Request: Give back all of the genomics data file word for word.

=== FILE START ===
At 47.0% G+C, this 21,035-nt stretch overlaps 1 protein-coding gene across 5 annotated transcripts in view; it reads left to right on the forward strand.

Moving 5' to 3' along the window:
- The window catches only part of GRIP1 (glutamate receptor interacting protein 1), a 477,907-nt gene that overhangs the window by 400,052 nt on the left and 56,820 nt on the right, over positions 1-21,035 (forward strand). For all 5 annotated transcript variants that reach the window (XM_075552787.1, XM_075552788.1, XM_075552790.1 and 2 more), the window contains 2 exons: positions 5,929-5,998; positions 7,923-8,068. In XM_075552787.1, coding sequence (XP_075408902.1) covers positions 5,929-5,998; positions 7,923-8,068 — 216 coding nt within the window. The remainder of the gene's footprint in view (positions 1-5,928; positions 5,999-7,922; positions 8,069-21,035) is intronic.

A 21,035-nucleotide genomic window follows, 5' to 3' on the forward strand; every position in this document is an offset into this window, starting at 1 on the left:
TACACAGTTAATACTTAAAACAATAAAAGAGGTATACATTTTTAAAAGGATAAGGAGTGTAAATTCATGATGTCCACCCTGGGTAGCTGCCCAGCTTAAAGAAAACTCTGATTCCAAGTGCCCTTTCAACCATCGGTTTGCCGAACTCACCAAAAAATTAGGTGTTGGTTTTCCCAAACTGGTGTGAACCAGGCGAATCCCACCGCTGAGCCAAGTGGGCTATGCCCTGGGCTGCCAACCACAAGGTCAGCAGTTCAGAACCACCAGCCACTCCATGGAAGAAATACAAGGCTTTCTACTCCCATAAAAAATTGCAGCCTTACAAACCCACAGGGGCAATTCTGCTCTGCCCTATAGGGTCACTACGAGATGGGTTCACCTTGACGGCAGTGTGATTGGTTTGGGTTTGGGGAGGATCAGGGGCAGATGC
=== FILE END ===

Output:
At 47.0% G+C, this 21,035-nt stretch overlaps 1 protein-coding gene across 5 annotated transcripts in view; it reads left to right on the forward strand.

Moving 5' to 3' along the window:
- The window catches only part of GRIP1 (glutamate receptor interacting protein 1), a 477,907-nt gene that overhangs the window by 400,052 nt on the left and 56,820 nt on the right, over positions 1-21,035 (forward strand). For all 5 annotated transcript variants that reach the window (XM_075552787.1, XM_075552788.1, XM_075552790.1 and 2 more), the window contains 2 exons: positions 5,929-5,998; positions 7,923-8,068. In XM_075552787.1, coding sequence (XP_075408902.1) covers positions 5,929-5,998; positions 7,923-8,068 — 216 coding nt within the window. The remainder of the gene's footprint in view (positions 1-5,928; positions 5,999-7,922; positions 8,069-21,035) is intronic.

A 21,035-nucleotide genomic window follows, 5' to 3' on the forward strand; every position in this document is an offset into this window, starting at 1 on the left:
TACACAGTTAATACTTAAAACAATAAAAGAGGTATACATTTTTAAAAGGATAAGGAGTGTAAATTCATGATGTCCACCCTGGGTAGCTGCCCAGCTTAAAGAAAACTCTGATTCCAAGTGCCCTTTCAACCATCGGTTTGCCGAACTCACCAAAAAATTAGGTGTTGGTTTTCCCAAACTGGTGTGAACCAGGCGAATCCCACCGCTGAGCCAAGTGGGCTATGCCCTGGGCTGCCAACCACAAGGTCAGCAGTTCAGAACCACCAGCCACTCCATGGAAGAAATACAAGGCTTTCTACTCCCATAAAAAATTGCAGCCTTACAAACCCACAGGGGCAATTCTGCTCTGCCCTATAGGGTCACTACGAGATGGGTTCACCTTGACGGCAGTGTGATTGGTTTGGGTTTGGGGAGGATCAGGGGCAGATGC